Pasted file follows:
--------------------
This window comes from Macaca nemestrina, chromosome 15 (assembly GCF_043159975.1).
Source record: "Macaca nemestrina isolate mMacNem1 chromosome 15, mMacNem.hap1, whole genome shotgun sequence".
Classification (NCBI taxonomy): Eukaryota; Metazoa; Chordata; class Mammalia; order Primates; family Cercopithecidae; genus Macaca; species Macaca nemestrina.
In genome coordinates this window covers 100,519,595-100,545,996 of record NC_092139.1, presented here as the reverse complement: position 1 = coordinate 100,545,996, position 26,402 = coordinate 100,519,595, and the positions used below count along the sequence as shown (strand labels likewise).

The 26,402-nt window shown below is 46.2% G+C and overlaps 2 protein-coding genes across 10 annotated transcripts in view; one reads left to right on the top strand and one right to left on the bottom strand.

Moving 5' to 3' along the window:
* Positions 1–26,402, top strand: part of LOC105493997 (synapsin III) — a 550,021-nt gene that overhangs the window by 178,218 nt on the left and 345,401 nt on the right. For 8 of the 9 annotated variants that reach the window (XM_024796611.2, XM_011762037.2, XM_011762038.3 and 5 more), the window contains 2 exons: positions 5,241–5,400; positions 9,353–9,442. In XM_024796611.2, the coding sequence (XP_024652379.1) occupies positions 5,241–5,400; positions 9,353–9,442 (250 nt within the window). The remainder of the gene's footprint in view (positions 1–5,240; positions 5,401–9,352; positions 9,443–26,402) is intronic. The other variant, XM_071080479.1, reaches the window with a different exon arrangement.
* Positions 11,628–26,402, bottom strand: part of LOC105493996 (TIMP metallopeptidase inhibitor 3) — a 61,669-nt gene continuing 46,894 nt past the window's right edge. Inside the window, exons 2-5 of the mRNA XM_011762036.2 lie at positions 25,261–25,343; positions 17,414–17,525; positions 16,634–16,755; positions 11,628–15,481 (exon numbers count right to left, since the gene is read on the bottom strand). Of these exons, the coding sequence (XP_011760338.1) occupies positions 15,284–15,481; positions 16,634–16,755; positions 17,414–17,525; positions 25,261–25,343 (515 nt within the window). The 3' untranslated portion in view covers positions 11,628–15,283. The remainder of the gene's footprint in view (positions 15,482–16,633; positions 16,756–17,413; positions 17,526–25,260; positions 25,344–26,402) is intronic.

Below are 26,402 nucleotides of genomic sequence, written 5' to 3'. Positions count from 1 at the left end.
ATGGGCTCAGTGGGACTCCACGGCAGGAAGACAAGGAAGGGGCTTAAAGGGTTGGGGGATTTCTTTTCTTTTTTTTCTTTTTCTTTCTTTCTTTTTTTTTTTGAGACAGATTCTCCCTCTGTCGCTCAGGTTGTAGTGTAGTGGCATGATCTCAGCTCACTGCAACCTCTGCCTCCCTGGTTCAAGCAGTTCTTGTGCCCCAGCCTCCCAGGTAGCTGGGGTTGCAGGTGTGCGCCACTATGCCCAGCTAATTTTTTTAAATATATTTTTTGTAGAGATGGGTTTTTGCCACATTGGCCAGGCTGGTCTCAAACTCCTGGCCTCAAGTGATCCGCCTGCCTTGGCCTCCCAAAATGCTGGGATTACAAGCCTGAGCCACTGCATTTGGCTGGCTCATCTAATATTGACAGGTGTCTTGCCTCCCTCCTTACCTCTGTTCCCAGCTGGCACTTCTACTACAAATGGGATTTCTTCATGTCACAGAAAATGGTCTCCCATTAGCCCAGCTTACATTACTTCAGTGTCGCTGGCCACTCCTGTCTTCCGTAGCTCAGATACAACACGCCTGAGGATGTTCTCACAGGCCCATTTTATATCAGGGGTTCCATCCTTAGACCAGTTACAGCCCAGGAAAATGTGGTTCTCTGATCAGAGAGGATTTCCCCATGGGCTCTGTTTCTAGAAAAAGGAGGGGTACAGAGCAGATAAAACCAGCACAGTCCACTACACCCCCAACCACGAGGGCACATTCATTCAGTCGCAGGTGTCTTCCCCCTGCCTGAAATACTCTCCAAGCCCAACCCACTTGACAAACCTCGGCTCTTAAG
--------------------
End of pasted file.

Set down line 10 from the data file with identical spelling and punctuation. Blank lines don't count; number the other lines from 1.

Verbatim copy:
ATGGGCTCAGTGGGACTCCACGGCAGGAAGACAAGGAAGGGGCTTAAAGGGTTGGGGGATTTCTTTTCTTTTTTTTCTTTTTCTTTCTTTCTTTTTTTTTTTGAGACAGATTCTCCCTCTGTCGCTCAGGTTGTAGTGTAGTGGCATGATCTCAGCTCACTGCAACCTCTGCCTCCCTGGTTCAAGCAGTTCTTGTGCCCCAGCCTCCCAGGTAGCTGGGGTTGCAGGTGTGCGCCACTATGCCCAGCTAATTTTTTTAAATATATTTTTTGTAGAGATGGGTTTTTGCCACATTGGCCAGGCTGGTCTCAAACTCCTGGCCTCAAGTGATCCGCCTGCCTTGGCCTCCCAAAATGCTGGGATTACAAGCCTGAGCCACTGCATTTGGCTGGCTCATCTAATATTGACAGGTGTCTTGCCTCCCTCCTTACCTCTGTTCCCAGCTGGCACTTCTACTACAAATGGGATTTCTTCATGTCACAGAAAATGGTCTCCCATTAGCCCAGCTTACATTACTTCAGTGTCGCTGGCCACTCCTGTCTTCCGTAGCTCAGATACAACACGCCTGAGGATGTTCTCACAGGCCCATTTTATATCAGGGGTTCCATCCTTAGACCAGTTACAGCCCAGGAAAATGTGGTTCTCTGATCAGAGAGGATTTCCCCATGGGCTCTGTTTCTAGAAAAAGGAGGGGTACAGAGCAGATAAAACCAGCACAGTCCACTACACCCCCAACCACGAGGGCACATTCATTCAGTCGCAGGTGTCTTCCCCCTGCCTGAAATACTCTCCAAGCCCAACCCACTTGACAAACCTCGGCTCTTAAG